Hey friend! Welcome back to another post! Today, we’re talking about the Cherokee Strip Regional Heritage Center in Enid, Oklahoma. There are so many cool things to see at this site. Let’s go look around!
*All photos were taken by myself at the Cherokee Strip Regional Heritage Center in Enid, Oklahoma.
History of the Center
The Cherokee Strip Regional Heritage Center is located in Enid, Oklahoma. This museum focuses on the history of Northwestern Oklahoma and the 1893 Land Run. Additionally, the museum explores pioneer history, agriculture, drilling for oil, Vance Air Force Base, education, and more!
The permanent exhibits at the Cherokee Strip Regional Heritage Center were so cool! I have included a few photos from some of the galleries. The sod house exhibit was my personal favorite.
Humphrey Heritage Village
The Humphrey Heritage Village is a living history village located at the Cherokee Strip Regional Heritage Center. There are several historic buildings you can walk around and go inside! It’s so cool!
Original Land Run Office from 1893
This is the last standing U.S. Land Office from the 1893 land run. There were 4 land offices located in Alva, Enid, Perry, and Woodward. 21,000 homestead claims were filed at this office in Enid!
The Land Office was originally located on the East side of the city square in Enid before being relocated to the Humphrey Heritage Village at the Cherokee Strip Regional Heritage Center. The building has been restored and it is so cool on the inside!
The wooden posts in photo 7 below were used to measure and mark claims according to the map on the wall. The surveyors had to lay these posts out before the land run took place.
The plaque in photo 10 outside of the building reads: “This is the only remaining US land office from the 6 Oklahoma land runs (1889-1896) and other Oklahoma land openings. This office was built in Enid for the registration of claims in County O, later named Garfield County, for the land run in the Cherokee Outlet on September 16, 1893. It was moved to the Humphrey Heritage Village and restored by the Heritage League, the Champlin Foundation and the Oklahoma Historical Society.” This marker was dedicated on February 21, 1997.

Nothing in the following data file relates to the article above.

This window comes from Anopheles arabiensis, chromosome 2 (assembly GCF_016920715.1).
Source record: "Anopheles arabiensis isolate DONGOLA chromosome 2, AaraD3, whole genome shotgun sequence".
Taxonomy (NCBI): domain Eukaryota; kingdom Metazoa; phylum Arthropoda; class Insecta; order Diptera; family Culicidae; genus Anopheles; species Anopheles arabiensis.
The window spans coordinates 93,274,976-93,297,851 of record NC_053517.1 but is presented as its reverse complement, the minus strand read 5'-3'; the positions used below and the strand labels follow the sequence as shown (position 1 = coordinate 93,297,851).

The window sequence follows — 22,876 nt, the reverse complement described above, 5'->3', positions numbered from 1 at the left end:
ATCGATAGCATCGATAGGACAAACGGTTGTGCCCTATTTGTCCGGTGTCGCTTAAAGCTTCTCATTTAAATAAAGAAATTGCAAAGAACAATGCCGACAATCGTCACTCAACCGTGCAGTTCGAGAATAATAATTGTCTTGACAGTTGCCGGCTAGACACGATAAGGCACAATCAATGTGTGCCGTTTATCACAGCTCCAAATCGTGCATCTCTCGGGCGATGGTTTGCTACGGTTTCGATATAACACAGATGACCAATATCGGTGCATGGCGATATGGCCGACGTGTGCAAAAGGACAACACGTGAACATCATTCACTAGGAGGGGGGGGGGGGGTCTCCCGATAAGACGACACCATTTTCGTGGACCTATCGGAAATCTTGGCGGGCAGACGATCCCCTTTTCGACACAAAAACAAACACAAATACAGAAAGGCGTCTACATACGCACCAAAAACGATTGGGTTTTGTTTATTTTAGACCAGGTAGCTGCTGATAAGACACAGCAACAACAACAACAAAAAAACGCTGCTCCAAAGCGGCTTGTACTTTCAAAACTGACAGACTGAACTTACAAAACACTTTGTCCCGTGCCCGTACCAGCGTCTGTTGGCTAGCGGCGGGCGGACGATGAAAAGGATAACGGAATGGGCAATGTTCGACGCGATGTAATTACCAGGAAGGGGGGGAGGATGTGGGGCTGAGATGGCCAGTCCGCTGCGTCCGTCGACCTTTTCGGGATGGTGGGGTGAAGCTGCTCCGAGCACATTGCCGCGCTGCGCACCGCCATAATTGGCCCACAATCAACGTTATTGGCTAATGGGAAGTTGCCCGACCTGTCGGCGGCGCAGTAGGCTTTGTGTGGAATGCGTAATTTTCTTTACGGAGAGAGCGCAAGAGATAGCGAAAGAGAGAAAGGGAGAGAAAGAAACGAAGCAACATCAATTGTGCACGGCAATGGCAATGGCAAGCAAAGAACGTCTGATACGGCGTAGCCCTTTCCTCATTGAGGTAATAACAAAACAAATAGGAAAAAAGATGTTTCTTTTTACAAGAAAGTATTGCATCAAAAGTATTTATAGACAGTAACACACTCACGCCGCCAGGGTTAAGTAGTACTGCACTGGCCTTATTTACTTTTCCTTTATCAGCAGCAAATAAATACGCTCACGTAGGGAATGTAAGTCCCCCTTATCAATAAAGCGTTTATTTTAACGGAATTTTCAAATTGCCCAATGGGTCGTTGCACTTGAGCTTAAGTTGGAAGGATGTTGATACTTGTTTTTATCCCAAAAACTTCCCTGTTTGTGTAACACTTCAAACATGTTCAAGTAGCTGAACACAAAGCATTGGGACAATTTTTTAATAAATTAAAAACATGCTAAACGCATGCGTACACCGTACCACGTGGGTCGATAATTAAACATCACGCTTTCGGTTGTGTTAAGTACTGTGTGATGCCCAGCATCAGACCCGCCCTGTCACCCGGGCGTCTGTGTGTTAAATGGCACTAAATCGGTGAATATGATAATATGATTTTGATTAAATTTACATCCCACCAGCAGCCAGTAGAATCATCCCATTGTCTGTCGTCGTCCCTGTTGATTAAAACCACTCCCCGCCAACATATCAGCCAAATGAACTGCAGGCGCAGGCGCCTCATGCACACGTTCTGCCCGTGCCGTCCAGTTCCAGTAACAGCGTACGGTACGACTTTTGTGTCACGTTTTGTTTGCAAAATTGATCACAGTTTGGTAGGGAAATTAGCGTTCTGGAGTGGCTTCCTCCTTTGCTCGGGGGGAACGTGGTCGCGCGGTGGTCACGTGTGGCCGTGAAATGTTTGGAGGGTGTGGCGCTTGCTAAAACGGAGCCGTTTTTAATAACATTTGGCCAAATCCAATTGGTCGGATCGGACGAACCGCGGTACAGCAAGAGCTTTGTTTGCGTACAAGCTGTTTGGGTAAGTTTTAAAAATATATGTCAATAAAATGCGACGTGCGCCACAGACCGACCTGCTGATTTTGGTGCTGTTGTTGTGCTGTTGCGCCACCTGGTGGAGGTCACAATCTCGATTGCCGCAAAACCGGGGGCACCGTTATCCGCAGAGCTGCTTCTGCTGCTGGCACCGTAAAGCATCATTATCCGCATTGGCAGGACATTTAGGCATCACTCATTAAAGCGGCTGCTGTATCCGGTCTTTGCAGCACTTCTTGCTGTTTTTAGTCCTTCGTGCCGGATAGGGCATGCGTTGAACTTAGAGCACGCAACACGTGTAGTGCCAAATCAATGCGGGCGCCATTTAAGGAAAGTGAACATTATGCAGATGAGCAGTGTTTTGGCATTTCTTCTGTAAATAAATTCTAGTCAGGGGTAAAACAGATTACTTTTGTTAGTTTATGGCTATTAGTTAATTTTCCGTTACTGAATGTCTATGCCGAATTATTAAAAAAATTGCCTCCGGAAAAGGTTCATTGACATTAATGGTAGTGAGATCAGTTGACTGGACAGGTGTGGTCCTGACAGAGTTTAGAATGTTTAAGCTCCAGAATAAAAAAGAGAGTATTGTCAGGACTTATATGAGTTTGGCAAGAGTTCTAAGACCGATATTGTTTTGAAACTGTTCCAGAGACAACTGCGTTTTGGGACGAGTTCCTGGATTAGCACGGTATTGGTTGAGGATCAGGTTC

Turkey Creek School from 1896
Originally, the Turkey Creek School was located about 10 miles southwest of Enid close to the Imo area.
Construction on this one-room schoolhouse began in 1895 and took three years to complete. The parents of the students built the building so their students could receive an education. The first class was held in 1898! What’s really cool is the original alphabet board still hangs on the wall of the schoolhouse today!
The school eventually closed in 1947 and the building was relocated a few times before it was moved to the Humphrey Heritage Village.
Glidewell House from 1905
The Glidewell House was built in 1905 by James W. and Alice Glidewell near Helena, Oklahoma in Alfalfa County. The home was built in the Victorian style and has the original gingerbread wooden trim. The two-story home has several rooms! There are four bedrooms, a living room, kitchen, dining room, study, and a sitting room (upstairs).
Lora Lee Woodall and Betty Lou Graft, the granddaughters of the Glidewells donated the home to the Oklahoma Historical Society.
You can walk through on a tour and see furniture and other items that were original to the home. Personally, I loved seeing all of the furniture pieces!
Episcopal Church from 1902
This was the first Episcopal Church built in Enid for the St. Matthew’s congregation in 1902. Reverend Francis Key Brooke preached his first sermon from the back of a wagon! He came to Enid during the land run.
Misc. Pieces in the Village
Imprinting the West – Temporary Exhibit
I loved this museum, I spent a few hours here on a Saturday morning and went on the tour of the Humphrey Heritage Village. The tour is well worth your time and the staff member who led it was so kind and knowledgable.
I want to give a shout-out to the other staff members at this museum as well. They were super friendly and answered all my questions about Enid. They even gave recommendations for places to eat around town which was great for me!
I definitely recommend visiting this museum and chatting with the people there!
TRAVEL TIP: Make sure to go on the tour of the Humphrey Heritage Village! I learned a lot!
Happy traveling, friend! I’ll talk to ya soon! 🙂
507 S. 4th Street
Enid, OK 73701
One thought on “Cherokee Strip Regional Heritage Museum: Enid, OK”
Another great piece of history! I wonder how many preachers today would preach from the back of a wagon. Thanks for bringing the past to the forefront. It should make us all grateful for the hard work done by those hearty souls who gave so much.